There’s nothing more heartbreaking for a parent than to watch their little one in any type of discomfort. As parents, we want to nurture, protect, and heal our babies – especially when they are sick. And this flu season seems to have hit especially hard! If you have been sticking to a consistent sleep schedule with your child, which experts share is the best thing you can do for a baby or toddler, you might be wondering how rigidly you have to stick to the schedule when your little one is under the weather.

First, take a look at where you and your child are in the sleep training process. For example, if your child wakes with a fever in the middle of night 1, we encourage you to take care of your child and try again when baby is feeling 100%.

If baby has been on a consistent sleep schedule for some time, attend to your child as needed, but continue to focus on them falling asleep unassisted and allowing them to fall back to sleep, as possible.1486552495_Baby-Bed


When our babies are sick, they rely on us to help them feel better and recover, whether or not they are sleep trained. If the pediatrician recommends fever-reducing medicine, do not let your fear of waking up your child prevent you from giving him or her the medication in the middle of the night. In most cases, if baby does wake slightly, he or she will fall back to sleep quickly and easily.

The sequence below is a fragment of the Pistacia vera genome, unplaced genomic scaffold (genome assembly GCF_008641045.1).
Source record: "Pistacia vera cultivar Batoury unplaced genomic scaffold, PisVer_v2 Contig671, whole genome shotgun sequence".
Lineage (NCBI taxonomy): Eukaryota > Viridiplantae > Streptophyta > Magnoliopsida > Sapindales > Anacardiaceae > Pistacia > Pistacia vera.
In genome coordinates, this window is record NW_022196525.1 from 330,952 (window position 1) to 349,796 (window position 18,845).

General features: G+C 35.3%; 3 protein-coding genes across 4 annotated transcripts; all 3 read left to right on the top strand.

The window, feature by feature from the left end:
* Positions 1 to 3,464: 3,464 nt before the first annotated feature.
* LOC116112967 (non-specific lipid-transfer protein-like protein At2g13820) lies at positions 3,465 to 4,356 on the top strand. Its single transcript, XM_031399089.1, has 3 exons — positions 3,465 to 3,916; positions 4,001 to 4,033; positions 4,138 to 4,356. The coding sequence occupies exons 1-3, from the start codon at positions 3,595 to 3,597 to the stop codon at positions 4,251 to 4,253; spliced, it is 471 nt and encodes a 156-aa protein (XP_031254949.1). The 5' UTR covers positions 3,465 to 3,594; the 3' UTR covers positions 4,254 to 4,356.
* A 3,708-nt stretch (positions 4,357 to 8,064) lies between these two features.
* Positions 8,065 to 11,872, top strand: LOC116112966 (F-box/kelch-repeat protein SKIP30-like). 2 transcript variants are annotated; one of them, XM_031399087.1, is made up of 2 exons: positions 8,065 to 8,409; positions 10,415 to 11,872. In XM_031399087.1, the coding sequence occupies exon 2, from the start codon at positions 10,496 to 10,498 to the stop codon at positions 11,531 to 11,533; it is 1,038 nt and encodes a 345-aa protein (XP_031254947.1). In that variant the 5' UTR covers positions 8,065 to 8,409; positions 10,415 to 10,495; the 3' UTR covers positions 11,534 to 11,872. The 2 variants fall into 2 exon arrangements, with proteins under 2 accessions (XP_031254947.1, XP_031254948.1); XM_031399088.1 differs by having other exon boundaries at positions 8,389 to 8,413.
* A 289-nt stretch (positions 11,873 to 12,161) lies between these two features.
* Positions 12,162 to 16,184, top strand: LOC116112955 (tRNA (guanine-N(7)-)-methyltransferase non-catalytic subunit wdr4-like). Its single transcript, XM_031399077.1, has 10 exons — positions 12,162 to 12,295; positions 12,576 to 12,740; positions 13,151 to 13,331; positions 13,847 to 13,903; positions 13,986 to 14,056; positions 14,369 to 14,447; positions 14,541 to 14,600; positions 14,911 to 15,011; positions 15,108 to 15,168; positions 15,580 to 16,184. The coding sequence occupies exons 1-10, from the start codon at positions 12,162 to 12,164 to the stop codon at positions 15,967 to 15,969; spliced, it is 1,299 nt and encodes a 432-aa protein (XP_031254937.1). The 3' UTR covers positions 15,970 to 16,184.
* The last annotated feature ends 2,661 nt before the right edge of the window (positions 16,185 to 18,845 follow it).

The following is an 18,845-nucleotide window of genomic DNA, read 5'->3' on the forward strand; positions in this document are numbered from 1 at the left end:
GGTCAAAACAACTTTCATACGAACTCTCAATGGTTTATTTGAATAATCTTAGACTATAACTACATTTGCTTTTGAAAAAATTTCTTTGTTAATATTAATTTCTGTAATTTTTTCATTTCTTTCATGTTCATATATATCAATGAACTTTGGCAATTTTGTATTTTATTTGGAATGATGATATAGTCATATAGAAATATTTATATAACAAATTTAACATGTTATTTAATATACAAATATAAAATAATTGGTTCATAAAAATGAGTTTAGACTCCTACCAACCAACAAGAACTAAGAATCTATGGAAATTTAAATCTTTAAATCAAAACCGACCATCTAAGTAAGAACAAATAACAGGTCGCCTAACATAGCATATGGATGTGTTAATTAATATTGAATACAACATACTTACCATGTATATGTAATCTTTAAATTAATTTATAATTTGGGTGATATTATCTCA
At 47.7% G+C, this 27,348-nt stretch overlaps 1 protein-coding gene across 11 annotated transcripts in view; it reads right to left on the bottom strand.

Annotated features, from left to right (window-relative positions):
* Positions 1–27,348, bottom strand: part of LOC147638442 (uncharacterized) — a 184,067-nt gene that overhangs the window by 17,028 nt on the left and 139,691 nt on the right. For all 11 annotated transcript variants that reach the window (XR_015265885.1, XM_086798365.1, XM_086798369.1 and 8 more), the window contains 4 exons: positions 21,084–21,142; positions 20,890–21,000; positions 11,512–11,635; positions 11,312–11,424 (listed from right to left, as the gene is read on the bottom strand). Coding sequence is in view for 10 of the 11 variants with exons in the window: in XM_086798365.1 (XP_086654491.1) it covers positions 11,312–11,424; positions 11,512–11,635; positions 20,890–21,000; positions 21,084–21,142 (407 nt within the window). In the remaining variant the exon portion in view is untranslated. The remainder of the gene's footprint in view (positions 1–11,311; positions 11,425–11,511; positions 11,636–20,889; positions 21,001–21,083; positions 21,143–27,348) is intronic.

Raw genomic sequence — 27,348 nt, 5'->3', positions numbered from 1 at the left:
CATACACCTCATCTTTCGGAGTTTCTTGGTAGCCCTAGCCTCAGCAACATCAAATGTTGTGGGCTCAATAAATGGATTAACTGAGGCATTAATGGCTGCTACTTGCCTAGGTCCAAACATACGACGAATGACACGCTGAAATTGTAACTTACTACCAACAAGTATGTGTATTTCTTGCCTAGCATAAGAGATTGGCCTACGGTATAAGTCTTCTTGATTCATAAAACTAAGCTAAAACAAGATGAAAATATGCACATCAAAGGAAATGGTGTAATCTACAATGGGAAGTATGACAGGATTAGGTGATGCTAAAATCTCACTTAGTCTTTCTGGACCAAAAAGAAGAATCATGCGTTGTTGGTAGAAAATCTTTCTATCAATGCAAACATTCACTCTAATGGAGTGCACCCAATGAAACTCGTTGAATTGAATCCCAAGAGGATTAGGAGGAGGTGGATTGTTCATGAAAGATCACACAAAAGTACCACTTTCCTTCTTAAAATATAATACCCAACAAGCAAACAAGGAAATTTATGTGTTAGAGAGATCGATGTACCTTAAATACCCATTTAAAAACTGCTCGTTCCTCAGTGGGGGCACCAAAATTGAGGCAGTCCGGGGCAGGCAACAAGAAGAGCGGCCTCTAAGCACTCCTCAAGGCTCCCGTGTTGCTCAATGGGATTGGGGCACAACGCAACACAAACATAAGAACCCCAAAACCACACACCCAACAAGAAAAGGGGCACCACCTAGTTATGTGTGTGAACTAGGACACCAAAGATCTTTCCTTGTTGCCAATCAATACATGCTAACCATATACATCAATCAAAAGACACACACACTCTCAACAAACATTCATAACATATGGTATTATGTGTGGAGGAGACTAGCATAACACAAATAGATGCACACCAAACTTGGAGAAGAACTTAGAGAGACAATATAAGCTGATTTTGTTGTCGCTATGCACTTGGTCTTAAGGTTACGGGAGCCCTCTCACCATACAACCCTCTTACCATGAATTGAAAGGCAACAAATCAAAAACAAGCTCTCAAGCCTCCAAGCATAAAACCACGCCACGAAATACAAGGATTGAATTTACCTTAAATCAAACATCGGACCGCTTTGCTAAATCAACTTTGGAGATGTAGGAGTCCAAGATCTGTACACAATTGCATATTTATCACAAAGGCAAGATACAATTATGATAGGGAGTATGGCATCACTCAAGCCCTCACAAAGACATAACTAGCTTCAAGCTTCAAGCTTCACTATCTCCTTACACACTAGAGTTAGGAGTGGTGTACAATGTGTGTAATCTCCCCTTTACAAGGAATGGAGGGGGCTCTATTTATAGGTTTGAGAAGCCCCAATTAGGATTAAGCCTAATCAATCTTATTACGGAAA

While we certainly recommend extra cuddles and snuggles, illness generally does not mean baby suddenly needs you to rock him/her to sleep or that falling asleep unassisted is a skill a child loses when they become ill. Love them and care for them and do your best to ensure they do not lose the sleep training progress you have made.

If you are worried about baby’s breathing at night, go to baby’s room (and not vice versa). Sleep on an air mattress or that comfy nursing chair, and sneak in after baby has fall asleep on his/her own. By sharing their room with them, instead of bringing them in your room to share your bed, you are maintaining healthy sleep habits and are close by in case your child needs you.

When baby is feeling 100%, you can return to sleep training or more strictly adhering to your schedule, whatever the case may be. Your pediatrician can confirm that your child is back to good health.